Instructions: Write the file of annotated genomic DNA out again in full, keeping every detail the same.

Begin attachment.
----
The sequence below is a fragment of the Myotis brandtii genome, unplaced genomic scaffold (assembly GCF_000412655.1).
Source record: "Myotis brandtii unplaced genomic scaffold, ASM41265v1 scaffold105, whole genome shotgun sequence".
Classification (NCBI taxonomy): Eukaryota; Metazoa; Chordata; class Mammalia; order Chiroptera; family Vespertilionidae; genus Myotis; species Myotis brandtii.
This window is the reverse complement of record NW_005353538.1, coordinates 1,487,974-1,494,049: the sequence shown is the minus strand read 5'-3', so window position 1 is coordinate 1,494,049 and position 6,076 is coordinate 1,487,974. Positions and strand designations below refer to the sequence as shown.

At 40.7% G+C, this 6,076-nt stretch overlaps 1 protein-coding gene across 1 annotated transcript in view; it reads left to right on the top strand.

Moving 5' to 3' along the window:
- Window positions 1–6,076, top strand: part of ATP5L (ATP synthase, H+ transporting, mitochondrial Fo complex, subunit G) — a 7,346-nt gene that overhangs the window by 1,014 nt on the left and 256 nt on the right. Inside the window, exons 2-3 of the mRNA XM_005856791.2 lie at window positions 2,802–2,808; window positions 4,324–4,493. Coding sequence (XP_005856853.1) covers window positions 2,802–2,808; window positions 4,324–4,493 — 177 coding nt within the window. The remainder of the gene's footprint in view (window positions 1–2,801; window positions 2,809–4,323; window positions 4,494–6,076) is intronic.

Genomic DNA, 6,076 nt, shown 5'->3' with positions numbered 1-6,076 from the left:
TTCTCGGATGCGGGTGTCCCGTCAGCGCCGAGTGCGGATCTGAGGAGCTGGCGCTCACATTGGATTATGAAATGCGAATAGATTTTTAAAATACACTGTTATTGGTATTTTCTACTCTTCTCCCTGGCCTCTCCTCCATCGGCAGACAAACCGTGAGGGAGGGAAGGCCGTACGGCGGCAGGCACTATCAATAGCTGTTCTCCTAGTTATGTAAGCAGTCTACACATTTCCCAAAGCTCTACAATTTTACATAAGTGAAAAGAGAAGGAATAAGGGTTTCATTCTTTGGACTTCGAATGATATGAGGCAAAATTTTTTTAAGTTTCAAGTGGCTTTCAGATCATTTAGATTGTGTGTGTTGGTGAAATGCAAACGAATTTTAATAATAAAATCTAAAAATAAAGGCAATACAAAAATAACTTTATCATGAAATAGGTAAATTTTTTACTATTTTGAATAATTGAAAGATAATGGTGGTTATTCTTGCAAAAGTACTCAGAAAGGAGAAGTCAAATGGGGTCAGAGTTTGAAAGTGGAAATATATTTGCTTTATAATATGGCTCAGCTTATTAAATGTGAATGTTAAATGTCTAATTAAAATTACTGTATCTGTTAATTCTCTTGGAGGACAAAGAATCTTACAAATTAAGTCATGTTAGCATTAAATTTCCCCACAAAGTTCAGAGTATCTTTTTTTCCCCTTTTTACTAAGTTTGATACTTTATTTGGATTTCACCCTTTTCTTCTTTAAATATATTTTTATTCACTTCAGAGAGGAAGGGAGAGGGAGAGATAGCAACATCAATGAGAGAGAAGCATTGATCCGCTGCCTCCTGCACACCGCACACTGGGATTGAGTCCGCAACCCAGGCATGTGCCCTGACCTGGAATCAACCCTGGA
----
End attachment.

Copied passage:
The sequence below is a fragment of the Myotis brandtii genome, unplaced genomic scaffold (assembly GCF_000412655.1).
Source record: "Myotis brandtii unplaced genomic scaffold, ASM41265v1 scaffold105, whole genome shotgun sequence".
Classification (NCBI taxonomy): Eukaryota; Metazoa; Chordata; class Mammalia; order Chiroptera; family Vespertilionidae; genus Myotis; species Myotis brandtii.
This window is the reverse complement of record NW_005353538.1, coordinates 1,487,974-1,494,049: the sequence shown is the minus strand read 5'-3', so window position 1 is coordinate 1,494,049 and position 6,076 is coordinate 1,487,974. Positions and strand designations below refer to the sequence as shown.

At 40.7% G+C, this 6,076-nt stretch overlaps 1 protein-coding gene across 1 annotated transcript in view; it reads left to right on the top strand.

Moving 5' to 3' along the window:
- Window positions 1–6,076, top strand: part of ATP5L (ATP synthase, H+ transporting, mitochondrial Fo complex, subunit G) — a 7,346-nt gene that overhangs the window by 1,014 nt on the left and 256 nt on the right. Inside the window, exons 2-3 of the mRNA XM_005856791.2 lie at window positions 2,802–2,808; window positions 4,324–4,493. Coding sequence (XP_005856853.1) covers window positions 2,802–2,808; window positions 4,324–4,493 — 177 coding nt within the window. The remainder of the gene's footprint in view (window positions 1–2,801; window positions 2,809–4,323; window positions 4,494–6,076) is intronic.

Genomic DNA, 6,076 nt, shown 5'->3' with positions numbered 1-6,076 from the left:
TTCTCGGATGCGGGTGTCCCGTCAGCGCCGAGTGCGGATCTGAGGAGCTGGCGCTCACATTGGATTATGAAATGCGAATAGATTTTTAAAATACACTGTTATTGGTATTTTCTACTCTTCTCCCTGGCCTCTCCTCCATCGGCAGACAAACCGTGAGGGAGGGAAGGCCGTACGGCGGCAGGCACTATCAATAGCTGTTCTCCTAGTTATGTAAGCAGTCTACACATTTCCCAAAGCTCTACAATTTTACATAAGTGAAAAGAGAAGGAATAAGGGTTTCATTCTTTGGACTTCGAATGATATGAGGCAAAATTTTTTTAAGTTTCAAGTGGCTTTCAGATCATTTAGATTGTGTGTGTTGGTGAAATGCAAACGAATTTTAATAATAAAATCTAAAAATAAAGGCAATACAAAAATAACTTTATCATGAAATAGGTAAATTTTTTACTATTTTGAATAATTGAAAGATAATGGTGGTTATTCTTGCAAAAGTACTCAGAAAGGAGAAGTCAAATGGGGTCAGAGTTTGAAAGTGGAAATATATTTGCTTTATAATATGGCTCAGCTTATTAAATGTGAATGTTAAATGTCTAATTAAAATTACTGTATCTGTTAATTCTCTTGGAGGACAAAGAATCTTACAAATTAAGTCATGTTAGCATTAAATTTCCCCACAAAGTTCAGAGTATCTTTTTTTCCCCTTTTTACTAAGTTTGATACTTTATTTGGATTTCACCCTTTTCTTCTTTAAATATATTTTTATTCACTTCAGAGAGGAAGGGAGAGGGAGAGATAGCAACATCAATGAGAGAGAAGCATTGATCCGCTGCCTCCTGCACACCGCACACTGGGATTGAGTCCGCAACCCAGGCATGTGCCCTGACCTGGAATCAACCCTGGA